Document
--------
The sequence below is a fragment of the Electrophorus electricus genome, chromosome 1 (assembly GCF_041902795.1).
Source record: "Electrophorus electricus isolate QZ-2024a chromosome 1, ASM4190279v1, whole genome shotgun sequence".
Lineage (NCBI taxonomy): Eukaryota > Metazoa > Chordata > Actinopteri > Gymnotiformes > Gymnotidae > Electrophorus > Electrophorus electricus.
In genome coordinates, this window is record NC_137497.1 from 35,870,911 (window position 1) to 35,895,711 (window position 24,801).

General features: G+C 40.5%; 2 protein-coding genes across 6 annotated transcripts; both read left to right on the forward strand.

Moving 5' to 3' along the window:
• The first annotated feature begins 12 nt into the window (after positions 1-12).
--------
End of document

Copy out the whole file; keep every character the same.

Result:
The sequence below is a fragment of the Electrophorus electricus genome, chromosome 1 (assembly GCF_041902795.1).
Source record: "Electrophorus electricus isolate QZ-2024a chromosome 1, ASM4190279v1, whole genome shotgun sequence".
Lineage (NCBI taxonomy): Eukaryota > Metazoa > Chordata > Actinopteri > Gymnotiformes > Gymnotidae > Electrophorus > Electrophorus electricus.
In genome coordinates, this window is record NC_137497.1 from 35,870,911 (window position 1) to 35,895,711 (window position 24,801).

General features: G+C 40.5%; 2 protein-coding genes across 6 annotated transcripts; both read left to right on the forward strand.

Moving 5' to 3' along the window:
• The first annotated feature begins 12 nt into the window (after positions 1-12).